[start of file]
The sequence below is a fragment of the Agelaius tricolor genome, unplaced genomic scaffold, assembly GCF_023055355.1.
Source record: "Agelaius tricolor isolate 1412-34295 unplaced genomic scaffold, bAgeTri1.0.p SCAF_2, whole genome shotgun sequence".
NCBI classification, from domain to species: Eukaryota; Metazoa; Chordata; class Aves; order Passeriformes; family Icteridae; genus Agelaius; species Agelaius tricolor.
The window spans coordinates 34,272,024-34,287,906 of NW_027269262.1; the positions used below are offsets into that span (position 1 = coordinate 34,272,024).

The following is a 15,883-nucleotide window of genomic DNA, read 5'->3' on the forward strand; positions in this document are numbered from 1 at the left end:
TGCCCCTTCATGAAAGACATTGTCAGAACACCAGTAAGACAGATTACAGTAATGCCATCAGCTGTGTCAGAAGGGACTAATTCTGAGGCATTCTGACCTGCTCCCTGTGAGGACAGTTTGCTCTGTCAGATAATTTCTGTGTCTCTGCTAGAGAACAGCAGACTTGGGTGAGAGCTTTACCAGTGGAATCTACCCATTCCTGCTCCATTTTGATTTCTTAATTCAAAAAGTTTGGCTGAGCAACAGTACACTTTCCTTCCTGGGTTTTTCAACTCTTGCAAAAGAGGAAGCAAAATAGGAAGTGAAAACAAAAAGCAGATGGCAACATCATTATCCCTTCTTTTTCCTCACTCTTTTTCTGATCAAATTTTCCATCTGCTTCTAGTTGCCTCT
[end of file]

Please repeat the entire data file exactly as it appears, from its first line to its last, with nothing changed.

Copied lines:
The sequence below is a fragment of the Agelaius tricolor genome, unplaced genomic scaffold, assembly GCF_023055355.1.
Source record: "Agelaius tricolor isolate 1412-34295 unplaced genomic scaffold, bAgeTri1.0.p SCAF_2, whole genome shotgun sequence".
NCBI classification, from domain to species: Eukaryota; Metazoa; Chordata; class Aves; order Passeriformes; family Icteridae; genus Agelaius; species Agelaius tricolor.
The window spans coordinates 34,272,024-34,287,906 of NW_027269262.1; the positions used below are offsets into that span (position 1 = coordinate 34,272,024).

The following is a 15,883-nucleotide window of genomic DNA, read 5'->3' on the forward strand; positions in this document are numbered from 1 at the left end:
TGCCCCTTCATGAAAGACATTGTCAGAACACCAGTAAGACAGATTACAGTAATGCCATCAGCTGTGTCAGAAGGGACTAATTCTGAGGCATTCTGACCTGCTCCCTGTGAGGACAGTTTGCTCTGTCAGATAATTTCTGTGTCTCTGCTAGAGAACAGCAGACTTGGGTGAGAGCTTTACCAGTGGAATCTACCCATTCCTGCTCCATTTTGATTTCTTAATTCAAAAAGTTTGGCTGAGCAACAGTACACTTTCCTTCCTGGGTTTTTCAACTCTTGCAAAAGAGGAAGCAAAATAGGAAGTGAAAACAAAAAGCAGATGGCAACATCATTATCCCTTCTTTTTCCTCACTCTTTTTCTGATCAAATTTTCCATCTGCTTCTAGTTGCCTCT